Touted as the sexiest job in the 21st century, back in 2012 by Harvard Business Review, the data science world has since received a lot of attention across the entire world, cutting across industries and fields. Many people wonder what the fuss is all about. At the same time, others have been venturing into this field and have found their calling.  Eight years later, the chatter about data science and data scientists continues to garner headlines and conversations. Especially with the current pandemic, suddenly data science is on everyone’s mind. But what does data science encompass? With the current advent of technology, there are terabytes upon terabytes of data that organizations collect daily. From tracking the websites we visit - how long, how often - to what we purchase and where we go - our digital footprint is an immense source of data for a lot of businesses. Between our laptops, smartphones and our tablets - almost everything we do translates into some form of data.  On its own, this raw data will be of no use to anyone. Data science is the process that repackages the data to generate insights and answer business questions for the organization. Using domain understanding, programming and analytical skills coupled together with business sense and know-how, existing data is converted to provide actionable insights for an organization to drive business growth. The processed data is what is worth its weight in gold. By using data science, we can uncover existing insights and behavioural patterns or even predict future trends.  Here is where our highly-sought-after data scientists come in.  A data scientist is a multifaceted role in an organization. They have a wide range of knowledge as they need to marry a plethora of methods, processes and algorithms with computer science, statistics and mathematics to process the data in a format that answers the critical business questions meaningfully and with actionable insights for the organization. With these actionable data, the company can make plans that will be the most profitable to drive their business goals.  To churn out the insights and knowledge that everyone needs these days, data science has become more of a craft than a science despite its name. The data scientists need to be trained in mathematics yet have some creative and business sense to find the answers they are looking in the giant haystack of raw data. They are the ones responsible for helping to shape future business plans and goals.  It sounds like a mighty hefty job, doesn’t it? It is also why it is one of the most sought after jobs these days. The field is rapidly evolving, and keeping up with the latest developments takes a lot of dedication and time, in order to produce actionable data that the organizations can use.  The only constant through this realm of change is the data science project lifecycle. We will discuss briefly below on the critical areas of the project lifecycle. The natural tendency is to envision that it is a circular process immediately - but there will be a lot of working back and forth within some phases to ensure that the project runs smoothly.  Stage One: Business Understanding  As a child, were you one of those children that always asked why? Even when the adults would give you an answer, you followed up with a “why”? Those children will have probably grown up to be data scientists as it seems, their favourite question is: Why? By asking the why - they will get to know the problem that needs to be solved and the critical question will emerge. Once there is a clear understanding of the business problem and question, then the work can begin. Data scientists want to ensure that the insights that come from this question are supported by data and will allow the business to achieve the desired results. Therefore, the foundation stone to any data science project is in understanding the business.  Stage Two: Data Understanding  Once the problem and question have been confirmed, you need to start laying out the objectives of this project by determining the required variables to be predicted. You must know what you need from the data and what the data should address. You must collate all the information and data, which can be reasonably difficult. An agreement over the sources and the requirements of the data characteristics needs to be reached before moving forward.  Through this process, an efficient and insightful understanding is required of how the data can and will be used for the project. This operational management of the data is vital, as the data that is sourced at this stage will define the project and how effective the solutions will be in the end.  Stage Three: Data Preparation  It has been said quite often that a bulk of a data scientist’s time is spent in preparing the data for use. In this report from CrowdFlower in 2016, the percentage of time spent on cleaning and organizing data is pegged at 60%. That is more than half their day!  Since data comes in various forms, and from a multitude of sources, there will be no standardization or consistency throughout the data. 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It has been a battle of a lifetime for many of us. Months have passed, and yet the virus still rages on to wreak havoc on lives and economies. Many countries have turned to data science applications to help with their fight against COVID-19. With so much data generated daily, people and governments need to know various things such as:  Epidemiological clusters so people can be quarantined to stop the spread of the virus tracking of symptoms over thousands of patients to understand how the virus transmits and mutates to find vaccines and  solutions to mitigate transmission. Manufacturing  In this field, millions can be on the line each day as there are so many moving parts that can cause delays, production issues, etc. Data science is primarily used to boost production rates, reduce cost (workforce or energy), predict maintenance and reduce risks on the production floor.  This allows the manufacturer to make plans to ensure that the production line is always operating at the optimum level, providing the best output at any given time.  Retail (Brick & Mortar, Online)  Have you ever wondered why some products in a shop are placed next to each other or how discounts on items work? 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Activation Functions for Deep Neural Networks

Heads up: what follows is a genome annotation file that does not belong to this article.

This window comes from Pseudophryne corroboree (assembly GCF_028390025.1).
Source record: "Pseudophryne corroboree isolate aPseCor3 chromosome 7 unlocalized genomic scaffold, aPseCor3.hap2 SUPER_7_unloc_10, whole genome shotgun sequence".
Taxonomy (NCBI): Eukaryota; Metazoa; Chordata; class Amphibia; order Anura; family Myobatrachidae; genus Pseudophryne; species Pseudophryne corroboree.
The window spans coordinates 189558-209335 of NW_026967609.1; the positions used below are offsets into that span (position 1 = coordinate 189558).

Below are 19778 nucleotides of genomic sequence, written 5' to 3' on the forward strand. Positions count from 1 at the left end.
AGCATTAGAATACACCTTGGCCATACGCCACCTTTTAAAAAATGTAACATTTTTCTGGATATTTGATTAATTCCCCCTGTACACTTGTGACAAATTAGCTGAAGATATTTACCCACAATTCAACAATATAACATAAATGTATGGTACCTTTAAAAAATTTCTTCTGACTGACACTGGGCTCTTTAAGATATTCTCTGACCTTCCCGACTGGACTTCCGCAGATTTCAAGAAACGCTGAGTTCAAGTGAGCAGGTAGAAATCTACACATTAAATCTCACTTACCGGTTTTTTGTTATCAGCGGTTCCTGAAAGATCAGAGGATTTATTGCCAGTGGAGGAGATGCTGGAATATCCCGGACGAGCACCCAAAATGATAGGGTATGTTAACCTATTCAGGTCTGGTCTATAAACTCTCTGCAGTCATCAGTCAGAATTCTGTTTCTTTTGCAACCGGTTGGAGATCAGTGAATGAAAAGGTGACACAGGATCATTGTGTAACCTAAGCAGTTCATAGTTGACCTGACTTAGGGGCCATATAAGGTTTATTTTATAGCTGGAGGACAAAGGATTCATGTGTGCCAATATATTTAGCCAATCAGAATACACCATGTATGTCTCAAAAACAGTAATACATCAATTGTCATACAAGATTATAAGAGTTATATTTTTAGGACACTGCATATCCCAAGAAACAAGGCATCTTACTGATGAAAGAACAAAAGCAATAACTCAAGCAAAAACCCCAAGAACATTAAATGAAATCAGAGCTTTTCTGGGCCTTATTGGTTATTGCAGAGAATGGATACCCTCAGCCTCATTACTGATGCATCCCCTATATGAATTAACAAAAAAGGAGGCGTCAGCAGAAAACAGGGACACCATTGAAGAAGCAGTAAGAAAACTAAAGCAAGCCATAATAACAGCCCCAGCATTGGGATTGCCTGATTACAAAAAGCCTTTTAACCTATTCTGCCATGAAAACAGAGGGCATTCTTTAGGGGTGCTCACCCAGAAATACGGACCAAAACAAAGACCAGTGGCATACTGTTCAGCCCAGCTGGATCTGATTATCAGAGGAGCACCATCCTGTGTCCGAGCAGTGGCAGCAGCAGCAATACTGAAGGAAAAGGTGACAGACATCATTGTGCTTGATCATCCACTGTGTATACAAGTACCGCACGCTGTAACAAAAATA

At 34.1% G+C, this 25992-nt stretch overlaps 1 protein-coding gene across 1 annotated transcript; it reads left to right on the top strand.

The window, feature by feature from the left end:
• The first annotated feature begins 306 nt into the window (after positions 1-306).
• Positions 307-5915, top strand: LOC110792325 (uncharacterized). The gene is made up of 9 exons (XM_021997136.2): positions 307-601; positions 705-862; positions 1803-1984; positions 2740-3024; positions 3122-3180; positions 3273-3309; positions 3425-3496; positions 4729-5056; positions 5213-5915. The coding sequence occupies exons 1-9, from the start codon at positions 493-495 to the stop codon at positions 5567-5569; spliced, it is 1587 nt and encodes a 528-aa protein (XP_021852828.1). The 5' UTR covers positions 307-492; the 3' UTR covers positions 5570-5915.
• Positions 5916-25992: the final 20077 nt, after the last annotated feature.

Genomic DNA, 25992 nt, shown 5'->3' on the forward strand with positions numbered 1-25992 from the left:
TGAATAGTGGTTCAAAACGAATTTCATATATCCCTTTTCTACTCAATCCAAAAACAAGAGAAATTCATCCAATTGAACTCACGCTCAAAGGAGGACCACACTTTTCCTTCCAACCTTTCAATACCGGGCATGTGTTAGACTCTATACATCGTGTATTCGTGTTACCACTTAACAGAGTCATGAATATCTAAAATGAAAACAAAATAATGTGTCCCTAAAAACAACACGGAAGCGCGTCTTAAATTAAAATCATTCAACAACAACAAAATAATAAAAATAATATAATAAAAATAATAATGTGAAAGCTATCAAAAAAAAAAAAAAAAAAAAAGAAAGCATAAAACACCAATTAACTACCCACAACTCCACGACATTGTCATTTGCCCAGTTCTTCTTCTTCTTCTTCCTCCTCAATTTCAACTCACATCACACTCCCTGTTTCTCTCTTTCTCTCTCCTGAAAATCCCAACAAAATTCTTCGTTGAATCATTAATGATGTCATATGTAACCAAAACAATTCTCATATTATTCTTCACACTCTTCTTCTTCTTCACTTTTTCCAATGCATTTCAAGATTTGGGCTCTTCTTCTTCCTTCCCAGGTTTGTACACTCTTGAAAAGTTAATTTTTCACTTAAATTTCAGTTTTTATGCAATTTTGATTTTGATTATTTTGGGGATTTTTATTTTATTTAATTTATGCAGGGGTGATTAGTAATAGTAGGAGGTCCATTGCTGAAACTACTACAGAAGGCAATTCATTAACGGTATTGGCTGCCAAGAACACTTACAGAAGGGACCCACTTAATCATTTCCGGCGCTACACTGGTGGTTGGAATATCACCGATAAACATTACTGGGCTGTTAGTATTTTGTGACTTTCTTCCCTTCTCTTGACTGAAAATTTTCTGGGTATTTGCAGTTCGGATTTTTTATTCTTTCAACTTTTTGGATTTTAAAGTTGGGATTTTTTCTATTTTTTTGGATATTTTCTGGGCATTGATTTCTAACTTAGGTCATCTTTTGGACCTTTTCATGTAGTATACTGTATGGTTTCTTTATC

The Universal Approximation Theorem Any predictive model is a mathematical function, y = f(x) that can map the features (x) to the target variable (y). The function, f(x) can be a linear function or it can be a fairly complex nonlinear function. The function, f(x) can help predict with high accuracy depending on the distribution of the data. In the case of neural networks, it would also depend on the type of network architecture that's employed. The Universal Approximation Theorem says that irrespective of what the f(x) is, a neural network model can be built that can approximately deliver the desired result. In order to build a proper neural network architecture, let us take a look at the activation functions. What are Activation Functions? Simply put, activation functions define the output of neurons given a certain set of inputs. Activation functions are mathematical functions that are added to neural network models to enable the models to learn complex patterns. An activation function takes in the output from the previous layer, passes it through the mathematical function to convert it into some form, that can be considered as an input for the next computation layer. Activation functions determine the final accuracy of a network model while also contributing to the computational efficiency of building the model. Why do we need Activation Functions? In a neural network, if we add the hidden layers as the weighted sum of the inputs, this would translate into a linear function which is equivalent to a linear regression model. Image source: Neural Network ArchitectureIn the above diagram, we see the hidden layer is simply the weighted sum of the inputs from the input layer. For example, b1 = bw1 + a1w1 + a2w3 which is nothing but a linear function.  Multi-layer neural network models can classify linearly inseparable classes. However, in order to do so, we need the network to be transformed to a nonlinear function. For this nonlinear transformation to happen, we would pass the weighted sum of the inputs through an activation function. These activation functions are nonlinear functions which are applied at the hidden layers. Each hidden layer can have different activation functions, though mostly all neurons in each layer will have the same activation function. Types of Activation Functions? In this section we discuss the following: Linear Function Threshold Activation Function Bipolar Activation Function Logistic Sigmoid Function Bipolar Sigmoid Function Hyperbolic Tangent Function Rectified Linear Unit Function Swish Function (proposed by Google Brain - a deep learning artificial intelligence research team at Google) Linear Function: A linear function is similar to a straight line, y=mx. Irrespective of the number of hidden layers, if all the layers are linear in nature, then the final output is also simply a linear function of the input values. Hence we take a look at the other activation functions which are non-linear in nature and can help learn complex patterns. Threshold Activation Function: In this case, if the input is above a certain value, the neuron is activated. However, it is to note that this function provides either a 1 or a 0 as the output. In other words, if we need to classify certain inputs into more than 2 categories, a Threshold-Activation function is not a suitable one. Because of its binary output nature, this function is also known as binary-step activation function.Threshold Activation FunctionBipolar Activation Function: This is similar to the threshold function that was explained above. However, this activation function will return an output of either -1 or +1 based on a threshold.Bipolar Activation FunctionLogistic Sigmoid Function: One of the most frequently used activation functions is the Logistic Sigmoid Function. Its output ranges between 0 and 1 and is plotted as an ‘S’ shaped graph.Logistic Sigmoid FunctionThis is a nonlinear function and is characterised by a small change in x that would lead to large change in y. This activation function is generally used for binary classification where the expected output is 0 or 1. This activation function provides an output between 0 and 1 and a default threshold of 0.5 is considered to convert the continuous output to 0 or 1 for classifying the observationsAnother variation of the Logistic Sigmoid function is the Bipolar Sigmoid Function. This activation function is a rescaled version of the Logistic Sigmoid Function which provides an output in the range of -1 to +1.Bipolar Logistic FunctionHyperbolic Tangent Function: This activation function is quite similar to the sigmoid function. Its output ranges between -1 to +1.Hyperbolic Tangent FunctionRectified Linear Activation Function: This activation function, also known as ReLU, outputs the input if it is positive, else will return zero. That is to say, if the input is zero or less, this function will return 0 or will return the input itself. This function mostly behaves like a linear function because of which the computational simplicity is achieved.This activation function has become quite popular and is often used because of its computational efficiency compared to sigmoid and the hyperbolic tangent function that helps the model converge faster.  Another critical point to note is that while the sigmoid & the hyperbolic tangent function tries to approximate a zero value, the Rectified Linear Activation Functions can return true zero.Rectified Linear Units Activation FunctionOne disadvantage of ReLU is that when the inputs are close to zero or negative, the gradient of the function becomes zero. This causes a problem for the algorithm while performing back-propagation and in turn the model cannot converge. This is commonly termed as the “Dying” ReLU problem. There are a few variations of the ReLU activation function, such as, Noisy ReLU, Leaky ReLU, Parametric ReLU and Exponential Linear Units (ELU) Leaky ReLU which is a modified version of ReLU, helps solve the “Dying” ReLU problem. It helps perform back-propagation even when the inputs are negative. Leaky ReLU, unlike ReLU, defines a small linear component of x when x is a negative value. With this change in leaky ReLU, the gradient can be of non-zero value instead of zero thus avoiding dead neurons. However, this might also bring in a challenge with Leaky ReLU when it comes to predicting negative values.  Exponential Linear Unit (ELU) is another variant of ReLU, which unlike ReLU and leaky ReLU, uses a log curve instead of a straight line to define the negative values. Swish Activation Function: Swish is a new activation function that has been proposed by Google Brain. While ReLU returns zero for negative values, Swish doesn’t return a zero for negative inputs. Swish is a self-gating technique which implies that while normal gates require multiple scalar inputs, self-gating technique requires a single input only. Swish has certain properties - Unlike ReLU, Swish is a smooth and non-monotonic function which makes it more acceptable compared to ReLU. Swish is unbounded above and bounded below.  Swish is represented as x · σ(βx), where σ(z) = (1 + exp(−z))−1 is the sigmoid function and β is a constant or a trainable parameter.  Activation functions in deep learning and the vanishing gradient descent problem Gradient based methods are used by various algorithms to train the models. Neural networks algorithm uses stochastic gradient descent method to train the model. A neural network algorithm randomly assigns weights to the layers and once the output is predicted, it calculates the prediction errors. It uses these errors to estimate a gradient that can be used to update the weights in the network. This is done in order to reduce the prediction errors. The error gradient is updated backward from the output layer to the input layer.  It is preferred to build a neural network model with a larger number of hidden layers. With more hidden layers, the neural network model can achieve enhanced capability to perform more accurately.  One problem with too many layers is that the gradient diminishes pretty fast as it moves from the output layer to the input layer, i.e. during the back propagation. By the time it reaches the other end backward, it is quite possible that the error might get too small to make any effect on the model performance improvement. Basically, this is a situation where some difficulty is faced while training a neural network model using gradient based methods.  This is known as the vanishing gradient descent problem. Gradient based methods might face this challenge when certain activation functions are used in the network.  In deep neural networks, various activations functions are used. However when training deep neural network models, the vanishing gradient descent problems can demonstrate unstable behavior.  Various workaround solutions have been proposed to solve this problem. The most commonly used activation function is the ReLU activation function that has proven to perform way better than any other previously existing activation functions like sigmoid or hyperbolic tangent. As mentioned above, Swish improves upon ReLU being a smooth and non-monotonic function. However, though the vanishing gradient descent problem is much less severe in Swish, it does not completely avoid the vanishing gradient descent problem. To tackle this problem, a new activation function has been proposed. “The activation function in the neural network is one of the important aspects which facilitates the deep training by introducing the nonlinearity into the learning process. However, because of zero-hard rectification, some of the existing activation functions such as ReLU and Swish miss to utilize the large negative input values and may suffer from the dying gradient problem. Thus, it is important to look for a better activation function which is free from such problems.... The proposed LiSHT activation function is an attempt to scale the non-linear Hyperbolic Tangent (Tanh) function by a linear function and tackle the dying gradient problem… A very promising performance improvement is observed on three different types of neural networks including Multi-layer Perceptron (MLP), Convolutional Neural Network (CNN) and Recurrent Neural Network like Long-short term memory (LSTM).“   - Swalpa Kumar Roy, Suvojit Manna, et al, Jan 2019 In a paper published here, Swalpa Kumar Roy, Suvojit Manna, et al proposes a new non-parametric activation function - the Linearly Scaled Hyperbolic Tangent (LiSHT) - for Neural Networks that attempts to tackle the vanishing gradient descent problem.